Sam Altman is not exactly what you’d call “a humanist.” The CEO of OpenAI (the company behind ChatGPT) believes we are designing our own evolutionary superiors through artificial intelligence. Humans, he says, can either embrace a cyborgian future or resign themselves to extinction. To that end, Altman plans on uploading his brain to the cloud. He even put a $10,000 deposit on an embalming procedure that, while “100 percent fatal,” will also supposedly preserve his brain so that he can be resurrected via computer simulation. Only artificial intelligence will allow us to “fully understand the universe,” Altman wrote last year. “Our unaided faculties are not good enough.”
This is all to say that Altman approaches AI regulation from a rather unsavory vantage point, assuming you still have a soft spot for those bumbling, pre-cyborgian apes we call humans. And yet, appearing before the Senate Judiciary Committee in May, Altman played the role of benevolent technologist, concerned above all with helping the government promote human flourishing in the midst of technological upheaval. He reminded the senators on multiple occasions that OpenAI is a nonprofit, leaving out the part where investors can still receive a hundredfold return before the money makes its way back to the nonprofit arm. He also called for proactive regulations: It would be a “great idea” to put scorecards on AI systems, “great for the world” to set up international AI safety standards, and “very important” for governments to align AI systems with social values. The senators either all fell for Altman’s schtick or, more likely, recognized his hustle as mutually beneficial. It was a chummy affair—the cherry on top of an enormously successful lobbying campaign that saw Altman meet with more than 100 members of Congress.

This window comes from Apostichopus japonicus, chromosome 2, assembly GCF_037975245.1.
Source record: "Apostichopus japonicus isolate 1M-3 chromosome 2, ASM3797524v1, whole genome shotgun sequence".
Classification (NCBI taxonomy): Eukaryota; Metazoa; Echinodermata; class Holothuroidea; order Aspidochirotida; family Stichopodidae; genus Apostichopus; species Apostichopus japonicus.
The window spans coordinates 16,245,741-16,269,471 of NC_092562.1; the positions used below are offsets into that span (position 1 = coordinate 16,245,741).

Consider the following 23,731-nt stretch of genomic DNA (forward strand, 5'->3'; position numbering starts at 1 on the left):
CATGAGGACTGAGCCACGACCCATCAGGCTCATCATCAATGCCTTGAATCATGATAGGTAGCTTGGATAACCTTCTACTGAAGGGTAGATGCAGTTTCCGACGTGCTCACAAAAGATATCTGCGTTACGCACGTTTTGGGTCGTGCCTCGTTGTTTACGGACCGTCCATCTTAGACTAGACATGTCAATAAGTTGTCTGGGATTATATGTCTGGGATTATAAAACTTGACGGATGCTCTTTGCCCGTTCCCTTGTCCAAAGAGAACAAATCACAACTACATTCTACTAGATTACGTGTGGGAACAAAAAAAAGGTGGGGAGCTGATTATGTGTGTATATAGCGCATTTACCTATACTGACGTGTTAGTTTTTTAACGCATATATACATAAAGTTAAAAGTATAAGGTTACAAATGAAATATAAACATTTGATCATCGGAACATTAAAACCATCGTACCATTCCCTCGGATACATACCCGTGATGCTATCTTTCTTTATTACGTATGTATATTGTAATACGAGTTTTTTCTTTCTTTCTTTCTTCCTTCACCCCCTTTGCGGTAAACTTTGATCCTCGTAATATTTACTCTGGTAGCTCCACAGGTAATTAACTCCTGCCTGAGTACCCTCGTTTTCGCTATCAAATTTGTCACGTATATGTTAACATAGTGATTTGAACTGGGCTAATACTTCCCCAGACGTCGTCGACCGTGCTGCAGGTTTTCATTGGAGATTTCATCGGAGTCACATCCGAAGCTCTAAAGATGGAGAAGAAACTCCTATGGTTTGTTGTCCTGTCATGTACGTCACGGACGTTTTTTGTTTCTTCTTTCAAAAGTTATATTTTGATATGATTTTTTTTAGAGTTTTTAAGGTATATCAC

OpenAI achieved something undeniably remarkable in training silicon wafers to mimic human writing and thought. At the same time, nobody knows what comes next. Will it eliminate white-collar jobs? Upend journalism? Enchant incels with girlfriend simulators? Or, as Nassim Nicholas Taleb puts it, is ChatGPT just “a powerful cliché parroting engine?” Perhaps it can be all these things at once. After all, most desk jobs are tedious, most writing on the internet is cliché, and, to the lonely, even some small talk can be sustaining. The New Yorker may never use AI to write articles, but Axios and ESPN might, and BuzzFeed and Insider have already started. As for white-collar jobs, guesses range from labor market boom to fully automated corporate capitalism. IBM paused hiring for around 7,800 roles that the company said could be replaced by AI, but the publicity around the move suggests IBM was also trying to advertise its own AI automation services. Meanwhile, LinkedIn abounds with self-styled AI influencers preying on fears of professional obsolescence.